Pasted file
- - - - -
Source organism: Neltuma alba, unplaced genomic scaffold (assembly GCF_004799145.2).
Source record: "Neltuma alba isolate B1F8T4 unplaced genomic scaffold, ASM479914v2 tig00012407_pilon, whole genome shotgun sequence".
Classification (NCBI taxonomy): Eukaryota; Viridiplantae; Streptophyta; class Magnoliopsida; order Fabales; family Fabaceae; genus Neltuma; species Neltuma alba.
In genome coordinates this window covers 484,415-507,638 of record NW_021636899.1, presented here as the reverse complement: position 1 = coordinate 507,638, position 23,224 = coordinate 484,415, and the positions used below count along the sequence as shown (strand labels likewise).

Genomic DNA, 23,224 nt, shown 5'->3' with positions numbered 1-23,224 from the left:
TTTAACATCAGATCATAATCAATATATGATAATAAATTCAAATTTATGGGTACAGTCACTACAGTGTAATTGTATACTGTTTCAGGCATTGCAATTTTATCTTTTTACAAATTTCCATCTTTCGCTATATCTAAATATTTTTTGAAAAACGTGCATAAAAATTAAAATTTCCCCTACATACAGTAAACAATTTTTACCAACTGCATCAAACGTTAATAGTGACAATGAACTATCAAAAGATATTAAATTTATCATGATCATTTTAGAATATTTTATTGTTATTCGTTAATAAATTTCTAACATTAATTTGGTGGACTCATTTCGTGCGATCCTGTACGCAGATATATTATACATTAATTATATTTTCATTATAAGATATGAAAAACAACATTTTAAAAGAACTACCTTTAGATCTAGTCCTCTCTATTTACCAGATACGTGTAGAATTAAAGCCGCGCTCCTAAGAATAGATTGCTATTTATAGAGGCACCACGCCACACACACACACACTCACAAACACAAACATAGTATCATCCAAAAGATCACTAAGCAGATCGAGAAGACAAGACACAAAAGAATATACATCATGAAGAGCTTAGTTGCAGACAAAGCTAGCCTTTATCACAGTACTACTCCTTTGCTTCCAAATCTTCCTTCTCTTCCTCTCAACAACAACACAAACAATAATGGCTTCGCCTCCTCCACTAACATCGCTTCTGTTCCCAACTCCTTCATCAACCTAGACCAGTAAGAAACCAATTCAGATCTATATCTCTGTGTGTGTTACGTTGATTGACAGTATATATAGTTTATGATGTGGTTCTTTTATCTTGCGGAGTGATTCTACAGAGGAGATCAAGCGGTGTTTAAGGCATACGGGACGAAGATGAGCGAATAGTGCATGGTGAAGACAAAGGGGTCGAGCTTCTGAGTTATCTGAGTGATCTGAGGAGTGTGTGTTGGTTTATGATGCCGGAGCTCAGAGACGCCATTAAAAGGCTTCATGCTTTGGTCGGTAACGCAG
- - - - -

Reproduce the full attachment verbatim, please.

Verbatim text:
Source organism: Neltuma alba, unplaced genomic scaffold (assembly GCF_004799145.2).
Source record: "Neltuma alba isolate B1F8T4 unplaced genomic scaffold, ASM479914v2 tig00012407_pilon, whole genome shotgun sequence".
Classification (NCBI taxonomy): Eukaryota; Viridiplantae; Streptophyta; class Magnoliopsida; order Fabales; family Fabaceae; genus Neltuma; species Neltuma alba.
In genome coordinates this window covers 484,415-507,638 of record NW_021636899.1, presented here as the reverse complement: position 1 = coordinate 507,638, position 23,224 = coordinate 484,415, and the positions used below count along the sequence as shown (strand labels likewise).

Genomic DNA, 23,224 nt, shown 5'->3' with positions numbered 1-23,224 from the left:
TTTAACATCAGATCATAATCAATATATGATAATAAATTCAAATTTATGGGTACAGTCACTACAGTGTAATTGTATACTGTTTCAGGCATTGCAATTTTATCTTTTTACAAATTTCCATCTTTCGCTATATCTAAATATTTTTTGAAAAACGTGCATAAAAATTAAAATTTCCCCTACATACAGTAAACAATTTTTACCAACTGCATCAAACGTTAATAGTGACAATGAACTATCAAAAGATATTAAATTTATCATGATCATTTTAGAATATTTTATTGTTATTCGTTAATAAATTTCTAACATTAATTTGGTGGACTCATTTCGTGCGATCCTGTACGCAGATATATTATACATTAATTATATTTTCATTATAAGATATGAAAAACAACATTTTAAAAGAACTACCTTTAGATCTAGTCCTCTCTATTTACCAGATACGTGTAGAATTAAAGCCGCGCTCCTAAGAATAGATTGCTATTTATAGAGGCACCACGCCACACACACACACACTCACAAACACAAACATAGTATCATCCAAAAGATCACTAAGCAGATCGAGAAGACAAGACACAAAAGAATATACATCATGAAGAGCTTAGTTGCAGACAAAGCTAGCCTTTATCACAGTACTACTCCTTTGCTTCCAAATCTTCCTTCTCTTCCTCTCAACAACAACACAAACAATAATGGCTTCGCCTCCTCCACTAACATCGCTTCTGTTCCCAACTCCTTCATCAACCTAGACCAGTAAGAAACCAATTCAGATCTATATCTCTGTGTGTGTTACGTTGATTGACAGTATATATAGTTTATGATGTGGTTCTTTTATCTTGCGGAGTGATTCTACAGAGGAGATCAAGCGGTGTTTAAGGCATACGGGACGAAGATGAGCGAATAGTGCATGGTGAAGACAAAGGGGTCGAGCTTCTGAGTTATCTGAGTGATCTGAGGAGTGTGTGTTGGTTTATGATGCCGGAGCTCAGAGACGCCATTAAAAGGCTTCATGCTTTGGTCGGTAACGCAG